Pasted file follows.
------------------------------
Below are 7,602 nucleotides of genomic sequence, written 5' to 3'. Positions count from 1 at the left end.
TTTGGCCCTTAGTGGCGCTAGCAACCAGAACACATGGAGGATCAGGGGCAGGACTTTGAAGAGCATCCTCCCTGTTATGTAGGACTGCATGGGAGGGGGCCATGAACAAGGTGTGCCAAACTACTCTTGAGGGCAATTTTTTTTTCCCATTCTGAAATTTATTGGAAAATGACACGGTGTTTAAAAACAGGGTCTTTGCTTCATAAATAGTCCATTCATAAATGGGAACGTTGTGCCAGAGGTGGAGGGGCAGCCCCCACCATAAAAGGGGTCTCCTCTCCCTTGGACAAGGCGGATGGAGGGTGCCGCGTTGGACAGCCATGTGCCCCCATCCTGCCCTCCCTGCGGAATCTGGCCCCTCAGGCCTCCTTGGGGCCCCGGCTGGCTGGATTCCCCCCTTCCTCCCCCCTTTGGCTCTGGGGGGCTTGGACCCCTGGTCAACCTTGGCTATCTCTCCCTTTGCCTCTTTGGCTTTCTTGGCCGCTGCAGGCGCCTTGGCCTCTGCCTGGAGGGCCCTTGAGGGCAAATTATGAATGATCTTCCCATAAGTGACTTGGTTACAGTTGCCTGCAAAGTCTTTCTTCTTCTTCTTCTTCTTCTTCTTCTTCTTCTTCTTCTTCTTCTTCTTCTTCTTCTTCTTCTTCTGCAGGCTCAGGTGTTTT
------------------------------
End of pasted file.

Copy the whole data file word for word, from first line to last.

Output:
Below are 7,602 nucleotides of genomic sequence, written 5' to 3'. Positions count from 1 at the left end.
TTTGGCCCTTAGTGGCGCTAGCAACCAGAACACATGGAGGATCAGGGGCAGGACTTTGAAGAGCATCCTCCCTGTTATGTAGGACTGCATGGGAGGGGGCCATGAACAAGGTGTGCCAAACTACTCTTGAGGGCAATTTTTTTTTCCCATTCTGAAATTTATTGGAAAATGACACGGTGTTTAAAAACAGGGTCTTTGCTTCATAAATAGTCCATTCATAAATGGGAACGTTGTGCCAGAGGTGGAGGGGCAGCCCCCACCATAAAAGGGGTCTCCTCTCCCTTGGACAAGGCGGATGGAGGGTGCCGCGTTGGACAGCCATGTGCCCCCATCCTGCCCTCCCTGCGGAATCTGGCCCCTCAGGCCTCCTTGGGGCCCCGGCTGGCTGGATTCCCCCCTTCCTCCCCCCTTTGGCTCTGGGGGGCTTGGACCCCTGGTCAACCTTGGCTATCTCTCCCTTTGCCTCTTTGGCTTTCTTGGCCGCTGCAGGCGCCTTGGCCTCTGCCTGGAGGGCCCTTGAGGGCAAATTATGAATGATCTTCCCATAAGTGACTTGGTTACAGTTGCCTGCAAAGTCTTTCTTCTTCTTCTTCTTCTTCTTCTTCTTCTTCTTCTTCTTCTTCTTCTTCTTCTTCTTCTTCTTCTGCAGGCTCAGGTGTTTT